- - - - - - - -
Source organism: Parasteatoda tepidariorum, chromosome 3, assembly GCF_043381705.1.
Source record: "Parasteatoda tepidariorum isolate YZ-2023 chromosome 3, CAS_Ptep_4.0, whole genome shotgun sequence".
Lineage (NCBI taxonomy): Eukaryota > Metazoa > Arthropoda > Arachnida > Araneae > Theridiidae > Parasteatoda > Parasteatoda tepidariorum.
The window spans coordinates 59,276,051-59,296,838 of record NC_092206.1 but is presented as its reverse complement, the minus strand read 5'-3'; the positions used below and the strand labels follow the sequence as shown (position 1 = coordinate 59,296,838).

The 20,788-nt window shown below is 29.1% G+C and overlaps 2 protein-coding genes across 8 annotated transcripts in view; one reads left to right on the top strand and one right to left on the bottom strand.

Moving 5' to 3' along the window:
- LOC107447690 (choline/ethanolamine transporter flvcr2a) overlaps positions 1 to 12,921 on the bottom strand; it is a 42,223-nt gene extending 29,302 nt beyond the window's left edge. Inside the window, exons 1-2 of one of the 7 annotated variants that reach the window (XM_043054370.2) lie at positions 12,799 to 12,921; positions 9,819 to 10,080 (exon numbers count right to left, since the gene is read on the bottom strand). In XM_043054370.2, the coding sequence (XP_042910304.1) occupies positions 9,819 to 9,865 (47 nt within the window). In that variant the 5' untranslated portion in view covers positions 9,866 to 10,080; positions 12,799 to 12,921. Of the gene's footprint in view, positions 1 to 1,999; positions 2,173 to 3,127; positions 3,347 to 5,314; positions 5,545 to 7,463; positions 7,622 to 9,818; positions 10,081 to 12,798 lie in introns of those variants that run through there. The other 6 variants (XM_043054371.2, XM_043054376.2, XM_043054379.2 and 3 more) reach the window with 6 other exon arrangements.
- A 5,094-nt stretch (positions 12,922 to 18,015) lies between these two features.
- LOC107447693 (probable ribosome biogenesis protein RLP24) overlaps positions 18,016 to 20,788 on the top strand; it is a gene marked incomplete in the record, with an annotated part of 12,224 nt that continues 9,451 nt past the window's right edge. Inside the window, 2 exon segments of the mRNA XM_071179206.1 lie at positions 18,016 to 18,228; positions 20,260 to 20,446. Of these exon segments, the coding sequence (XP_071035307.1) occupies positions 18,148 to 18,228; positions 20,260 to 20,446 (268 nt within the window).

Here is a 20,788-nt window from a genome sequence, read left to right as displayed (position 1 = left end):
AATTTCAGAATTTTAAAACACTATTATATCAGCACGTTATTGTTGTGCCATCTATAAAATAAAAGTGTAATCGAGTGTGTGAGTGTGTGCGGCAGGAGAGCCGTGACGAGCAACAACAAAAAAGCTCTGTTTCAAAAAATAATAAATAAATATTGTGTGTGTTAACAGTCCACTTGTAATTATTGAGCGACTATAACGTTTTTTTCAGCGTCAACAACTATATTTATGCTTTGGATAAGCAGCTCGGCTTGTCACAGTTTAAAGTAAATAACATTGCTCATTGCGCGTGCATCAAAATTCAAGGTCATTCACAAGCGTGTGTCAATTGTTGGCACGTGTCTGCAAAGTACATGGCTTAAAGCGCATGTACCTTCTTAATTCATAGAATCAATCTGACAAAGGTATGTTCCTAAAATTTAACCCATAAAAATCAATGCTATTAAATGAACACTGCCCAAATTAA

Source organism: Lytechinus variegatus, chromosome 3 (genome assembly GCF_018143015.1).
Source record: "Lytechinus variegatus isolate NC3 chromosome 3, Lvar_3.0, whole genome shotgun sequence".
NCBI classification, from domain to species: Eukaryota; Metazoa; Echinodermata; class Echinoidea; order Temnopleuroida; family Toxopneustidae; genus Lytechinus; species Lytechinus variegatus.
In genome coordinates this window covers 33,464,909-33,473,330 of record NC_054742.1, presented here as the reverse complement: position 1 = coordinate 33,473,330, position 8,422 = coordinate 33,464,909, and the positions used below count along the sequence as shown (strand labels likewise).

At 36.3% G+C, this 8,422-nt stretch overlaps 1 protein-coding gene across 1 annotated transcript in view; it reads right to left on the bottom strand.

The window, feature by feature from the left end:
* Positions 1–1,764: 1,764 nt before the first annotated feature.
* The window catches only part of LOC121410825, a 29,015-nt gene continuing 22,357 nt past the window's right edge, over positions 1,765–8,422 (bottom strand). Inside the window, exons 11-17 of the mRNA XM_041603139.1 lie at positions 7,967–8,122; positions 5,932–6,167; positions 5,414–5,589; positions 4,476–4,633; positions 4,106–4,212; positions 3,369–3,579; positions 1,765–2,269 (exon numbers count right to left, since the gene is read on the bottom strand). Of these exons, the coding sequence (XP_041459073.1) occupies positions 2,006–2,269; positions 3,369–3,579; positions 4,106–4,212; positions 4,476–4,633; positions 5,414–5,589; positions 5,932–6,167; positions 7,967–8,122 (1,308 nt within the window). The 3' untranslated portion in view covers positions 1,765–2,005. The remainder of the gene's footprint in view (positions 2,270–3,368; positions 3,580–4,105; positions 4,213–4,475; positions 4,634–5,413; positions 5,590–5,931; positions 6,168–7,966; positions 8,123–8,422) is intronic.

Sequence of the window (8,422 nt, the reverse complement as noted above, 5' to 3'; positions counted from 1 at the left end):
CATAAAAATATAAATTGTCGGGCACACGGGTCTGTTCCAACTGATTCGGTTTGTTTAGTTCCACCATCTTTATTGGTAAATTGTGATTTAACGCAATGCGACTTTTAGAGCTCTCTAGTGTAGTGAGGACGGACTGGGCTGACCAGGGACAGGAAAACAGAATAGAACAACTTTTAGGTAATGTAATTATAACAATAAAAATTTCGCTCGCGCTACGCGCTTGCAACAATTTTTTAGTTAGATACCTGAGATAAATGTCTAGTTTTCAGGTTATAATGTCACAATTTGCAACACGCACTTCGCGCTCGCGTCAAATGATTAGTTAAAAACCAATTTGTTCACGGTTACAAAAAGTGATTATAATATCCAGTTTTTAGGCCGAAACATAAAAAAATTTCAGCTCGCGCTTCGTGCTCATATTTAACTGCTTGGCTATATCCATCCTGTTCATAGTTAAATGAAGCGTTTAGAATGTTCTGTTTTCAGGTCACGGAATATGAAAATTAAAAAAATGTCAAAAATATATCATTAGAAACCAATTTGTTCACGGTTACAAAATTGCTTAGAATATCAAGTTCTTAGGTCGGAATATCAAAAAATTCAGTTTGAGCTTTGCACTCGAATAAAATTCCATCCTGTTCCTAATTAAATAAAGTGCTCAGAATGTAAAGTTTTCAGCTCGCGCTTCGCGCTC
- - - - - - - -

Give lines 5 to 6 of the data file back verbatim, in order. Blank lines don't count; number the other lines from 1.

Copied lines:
The 20,788-nt window shown below is 29.1% G+C and overlaps 2 protein-coding genes across 8 annotated transcripts in view; one reads left to right on the top strand and one right to left on the bottom strand.

Moving 5' to 3' along the window: